Anti-Trump protesters march amid tear gas, flash grenades

Published November 12, 2016
Protestors gather at City Hall in downtown Portland to voice their opinion following the US elections on November 11. ─AFP
Protestors gather at City Hall in downtown Portland to voice their opinion following the US elections on November 11. ─AFP

Police hurled tear gas and flash-bang grenades in response to rowdy protests in Portland, Oregon, as people around the country once again took to the streets denouncing Donald Trump's presidential election victory.

Portland police said Friday night on Twitter that the tear gas was used in response to “burning projectiles” thrown at officers. Hundreds of people marched through the city, disrupting traffic and spray-painting graffiti.

Authorities said vandalism and assault had taken place during the rally, which organisers had billed as peaceful earlier in the day.

In other parts of the country, spirited demonstrations on college campuses and peaceful marches along downtown streets have taken place since Wednesday.

Hundreds joined a Friday afternoon “love rally” in Washington Square Park in Manhattan.

Leslie Holmes, 65, a website developer from Wilton, Connecticut, took an hour-long train ride to the demonstration her first protest since the 1970s, when she hit the streets of San Francisco to oppose the Vietnam War.

She described herself as an armchair liberal but declared, “I'm not going to be armchair anymore.”

“I don't want to live in a country where my friends aren't included, and my friends are fearful, and my children are going to grow up in a world that's frightening, and my granddaughters can look forward to being excluded from jobs and politics and fulfilling their potential, so I'm here for them,” she said.

Evening marches disrupted traffic in Miami and Atlanta.

Trump supporter Nicolas Quirico was traveling from South Beach to Miami. His car was among hundreds stopped when protesters blocked Interstate 395.

“Trump will be our president. There is no way around that, and the sooner people grasp that, the better off we will be,” he said. “There is a difference between a peaceful protest and standing in a major highway backing up traffic for 5 miles. This is wrong.”

More than a thousand protesters took to the streets across California after night fell including downtown Los Angeles, where over 200 were arrested a night earlier.

In Bakersfield, where Trump is far more popular than in most of the state, some held signs reading “Anti-Trump, Pro-USA.”

Small protests also were held in Detroit; Minneapolis; Kansas City, Missouri; Olympia, Washington and Iowa City.

More than 200 people, carrying signs gathered on the steps of the Washington state Capitol. The group chanted “not my president” and “no Trump, no KKK, no fascist USA.”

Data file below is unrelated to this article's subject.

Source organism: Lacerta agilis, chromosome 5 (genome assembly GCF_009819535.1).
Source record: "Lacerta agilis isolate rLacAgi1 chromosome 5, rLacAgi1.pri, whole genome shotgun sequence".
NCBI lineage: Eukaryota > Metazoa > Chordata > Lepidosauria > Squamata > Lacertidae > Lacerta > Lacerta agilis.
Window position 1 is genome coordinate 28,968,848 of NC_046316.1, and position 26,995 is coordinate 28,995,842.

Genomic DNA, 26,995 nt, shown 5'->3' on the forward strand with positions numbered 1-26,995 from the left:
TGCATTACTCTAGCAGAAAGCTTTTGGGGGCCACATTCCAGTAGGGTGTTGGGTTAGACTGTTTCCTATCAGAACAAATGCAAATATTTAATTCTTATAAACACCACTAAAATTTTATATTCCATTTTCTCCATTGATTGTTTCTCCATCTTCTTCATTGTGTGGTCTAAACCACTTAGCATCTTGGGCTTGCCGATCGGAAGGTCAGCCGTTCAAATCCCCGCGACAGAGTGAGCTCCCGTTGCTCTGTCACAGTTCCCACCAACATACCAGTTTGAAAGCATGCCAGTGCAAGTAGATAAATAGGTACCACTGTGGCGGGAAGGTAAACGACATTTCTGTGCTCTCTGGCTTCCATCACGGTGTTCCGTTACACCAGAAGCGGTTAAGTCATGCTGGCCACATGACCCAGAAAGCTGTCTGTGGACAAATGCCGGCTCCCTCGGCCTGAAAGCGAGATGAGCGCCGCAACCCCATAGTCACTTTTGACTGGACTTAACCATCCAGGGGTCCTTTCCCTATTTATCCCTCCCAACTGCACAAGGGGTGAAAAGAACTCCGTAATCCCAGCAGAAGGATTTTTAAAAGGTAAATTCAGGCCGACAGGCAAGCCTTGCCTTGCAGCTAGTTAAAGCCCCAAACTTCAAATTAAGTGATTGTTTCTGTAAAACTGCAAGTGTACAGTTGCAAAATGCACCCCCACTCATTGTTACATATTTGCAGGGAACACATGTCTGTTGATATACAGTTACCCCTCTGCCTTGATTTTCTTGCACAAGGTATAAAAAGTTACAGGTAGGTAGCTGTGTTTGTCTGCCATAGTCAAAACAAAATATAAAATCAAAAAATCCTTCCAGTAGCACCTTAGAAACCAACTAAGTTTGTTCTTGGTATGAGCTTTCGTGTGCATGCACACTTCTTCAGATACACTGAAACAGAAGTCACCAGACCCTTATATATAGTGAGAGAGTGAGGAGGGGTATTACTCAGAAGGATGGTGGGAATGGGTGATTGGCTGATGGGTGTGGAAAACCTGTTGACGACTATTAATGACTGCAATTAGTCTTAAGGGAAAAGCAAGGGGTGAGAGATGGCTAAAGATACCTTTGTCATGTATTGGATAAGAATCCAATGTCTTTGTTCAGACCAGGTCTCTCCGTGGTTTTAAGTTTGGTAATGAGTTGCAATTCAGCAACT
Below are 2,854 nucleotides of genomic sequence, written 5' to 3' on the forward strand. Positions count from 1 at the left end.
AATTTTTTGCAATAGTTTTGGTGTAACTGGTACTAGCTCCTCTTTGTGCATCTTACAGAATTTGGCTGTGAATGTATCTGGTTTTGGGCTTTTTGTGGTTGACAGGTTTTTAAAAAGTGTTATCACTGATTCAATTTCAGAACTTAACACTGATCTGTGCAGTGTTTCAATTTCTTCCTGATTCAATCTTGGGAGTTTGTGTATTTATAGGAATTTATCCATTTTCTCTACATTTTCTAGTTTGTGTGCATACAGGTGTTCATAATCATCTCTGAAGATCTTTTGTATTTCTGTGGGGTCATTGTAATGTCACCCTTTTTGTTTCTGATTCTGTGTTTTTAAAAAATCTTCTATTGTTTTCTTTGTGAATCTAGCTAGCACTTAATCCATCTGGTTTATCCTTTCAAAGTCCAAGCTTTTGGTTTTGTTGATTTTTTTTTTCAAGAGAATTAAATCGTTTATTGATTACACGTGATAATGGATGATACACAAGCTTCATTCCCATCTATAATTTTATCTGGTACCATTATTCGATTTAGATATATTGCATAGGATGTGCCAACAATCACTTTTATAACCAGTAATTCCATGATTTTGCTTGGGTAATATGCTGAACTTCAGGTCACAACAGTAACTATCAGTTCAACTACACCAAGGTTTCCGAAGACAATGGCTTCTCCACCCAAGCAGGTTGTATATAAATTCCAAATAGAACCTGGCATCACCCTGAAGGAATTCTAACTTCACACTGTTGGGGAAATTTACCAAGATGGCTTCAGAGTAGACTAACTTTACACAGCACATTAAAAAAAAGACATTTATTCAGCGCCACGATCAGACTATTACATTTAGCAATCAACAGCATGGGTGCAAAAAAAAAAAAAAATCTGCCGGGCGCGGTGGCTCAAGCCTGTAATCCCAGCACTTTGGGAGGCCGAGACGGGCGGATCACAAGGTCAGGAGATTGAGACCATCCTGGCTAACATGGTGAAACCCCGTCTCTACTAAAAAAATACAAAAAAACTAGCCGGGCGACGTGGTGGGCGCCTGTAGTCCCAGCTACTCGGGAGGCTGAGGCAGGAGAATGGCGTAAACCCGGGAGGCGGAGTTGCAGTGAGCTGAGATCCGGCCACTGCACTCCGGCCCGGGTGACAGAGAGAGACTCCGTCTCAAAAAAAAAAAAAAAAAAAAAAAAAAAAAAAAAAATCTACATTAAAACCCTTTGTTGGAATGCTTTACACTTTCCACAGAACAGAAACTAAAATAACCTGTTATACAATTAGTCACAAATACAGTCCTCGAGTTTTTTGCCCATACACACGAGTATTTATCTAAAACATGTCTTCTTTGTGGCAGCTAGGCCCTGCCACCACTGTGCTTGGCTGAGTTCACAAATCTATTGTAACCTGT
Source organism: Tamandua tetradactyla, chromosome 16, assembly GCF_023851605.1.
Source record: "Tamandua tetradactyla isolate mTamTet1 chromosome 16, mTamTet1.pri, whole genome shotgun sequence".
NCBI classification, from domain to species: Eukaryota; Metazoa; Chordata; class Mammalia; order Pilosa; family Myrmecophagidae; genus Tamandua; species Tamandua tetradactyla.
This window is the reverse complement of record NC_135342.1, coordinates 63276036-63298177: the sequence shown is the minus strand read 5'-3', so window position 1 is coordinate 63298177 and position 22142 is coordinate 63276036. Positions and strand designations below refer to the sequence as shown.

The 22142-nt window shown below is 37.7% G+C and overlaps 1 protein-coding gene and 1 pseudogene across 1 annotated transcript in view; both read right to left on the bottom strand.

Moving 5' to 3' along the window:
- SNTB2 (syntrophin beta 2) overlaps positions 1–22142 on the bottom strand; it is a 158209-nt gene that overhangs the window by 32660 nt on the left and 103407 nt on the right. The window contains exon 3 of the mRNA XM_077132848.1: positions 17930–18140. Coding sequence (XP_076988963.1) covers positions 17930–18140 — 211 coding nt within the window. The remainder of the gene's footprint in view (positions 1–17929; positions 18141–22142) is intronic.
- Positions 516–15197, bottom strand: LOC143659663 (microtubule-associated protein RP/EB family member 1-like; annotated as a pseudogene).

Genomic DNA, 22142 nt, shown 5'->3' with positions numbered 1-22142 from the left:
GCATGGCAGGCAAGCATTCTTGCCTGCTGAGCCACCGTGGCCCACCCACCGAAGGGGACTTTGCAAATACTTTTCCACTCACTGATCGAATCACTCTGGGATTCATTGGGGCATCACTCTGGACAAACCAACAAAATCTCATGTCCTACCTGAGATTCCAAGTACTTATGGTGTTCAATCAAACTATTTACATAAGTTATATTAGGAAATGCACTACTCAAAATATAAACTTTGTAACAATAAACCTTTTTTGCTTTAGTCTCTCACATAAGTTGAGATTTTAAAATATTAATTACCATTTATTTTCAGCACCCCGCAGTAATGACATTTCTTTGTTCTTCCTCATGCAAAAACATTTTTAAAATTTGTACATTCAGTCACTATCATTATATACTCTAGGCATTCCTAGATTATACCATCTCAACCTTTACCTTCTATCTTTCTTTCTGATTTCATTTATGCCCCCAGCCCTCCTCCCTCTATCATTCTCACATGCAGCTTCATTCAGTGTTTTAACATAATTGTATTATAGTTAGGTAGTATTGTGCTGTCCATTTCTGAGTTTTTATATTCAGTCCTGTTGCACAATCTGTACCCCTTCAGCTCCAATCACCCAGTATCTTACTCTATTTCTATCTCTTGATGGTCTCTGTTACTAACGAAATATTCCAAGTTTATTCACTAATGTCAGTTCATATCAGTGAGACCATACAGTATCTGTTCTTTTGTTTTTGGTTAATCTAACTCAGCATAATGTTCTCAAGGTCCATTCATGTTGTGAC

In Tennessee, Vanderbilt University students sang civil rights songs and marched through campus across a Nashville street, temporarily blocking traffic. A protest also occurred in Minneapolis.

In Chicago, multiple groups planned protests through Saturday.

Nadia Gavino, 25, learned about the rallies on Twitter and protested Thursday evening. Gavino, whose father is from Peru and whose mother is of Mexican and Lithuanian heritage, said she took Trump's harshest statements about immigrants and Latinos personally.

“I obviously agree that he's racist, he's sexist, he's phobic, he's misogynistic. He's all these things you don't want in a leader,” she said.

Ashley Lynne Nagel, 27, said she joined a Thursday night demonstration in Denver.

“I have a leader I fear for the first time in my life,” said Nagel, a Bernie Sanders supporter who voted for Hillary Clinton.

“It's not that we're sore losers,” she said. “It's that we are genuinely upset, angry, terrified that a platform based off of racism, xenophobia and homophobia has become so powerful and now has complete control of our representation.”

Demonstrations also were planned Saturday in Las Vegas, Los Angeles and other areas.

Previous demonstrations drew thousands of people in New York and other large urban centres. The largely peaceful demonstrations were overshadowed by sporadic episodes of vandalism, violence and street-blocking.

Opinion

The risk of escalation

The risk of escalation

The silence of the US and some other Western countries over the raid on the Iranian consulate has only provided impunity to the Zionist state.

Editorial

Saudi FM’s visit
Updated 17 Apr, 2024

Saudi FM’s visit

The government of Shehbaz Sharif will have to manage a delicate balancing act with Pakistan’s traditional Saudi allies and its Iranian neighbours.
Dharna inquiry
17 Apr, 2024

Dharna inquiry

THE Supreme Court-sanctioned inquiry into the infamous Faizabad dharna of 2017 has turned out to be a damp squib. A...
Future energy
17 Apr, 2024

Future energy

PRIME MINISTER Shehbaz Sharif’s recent directive to the energy sector to curtail Pakistan’s staggering $27bn oil...
Tough talks
Updated 16 Apr, 2024

Tough talks

The key to unlocking fresh IMF funds lies in convincing the lender that Pakistan is now ready to undertake real reforms.
Caught unawares
Updated 16 Apr, 2024

Caught unawares

The government must prioritise the upgrading of infrastructure to withstand extreme weather.
Going off track
16 Apr, 2024

Going off track

LIKE many other state-owned enterprises in the country, Pakistan Railways is unable to deliver, while haemorrhaging...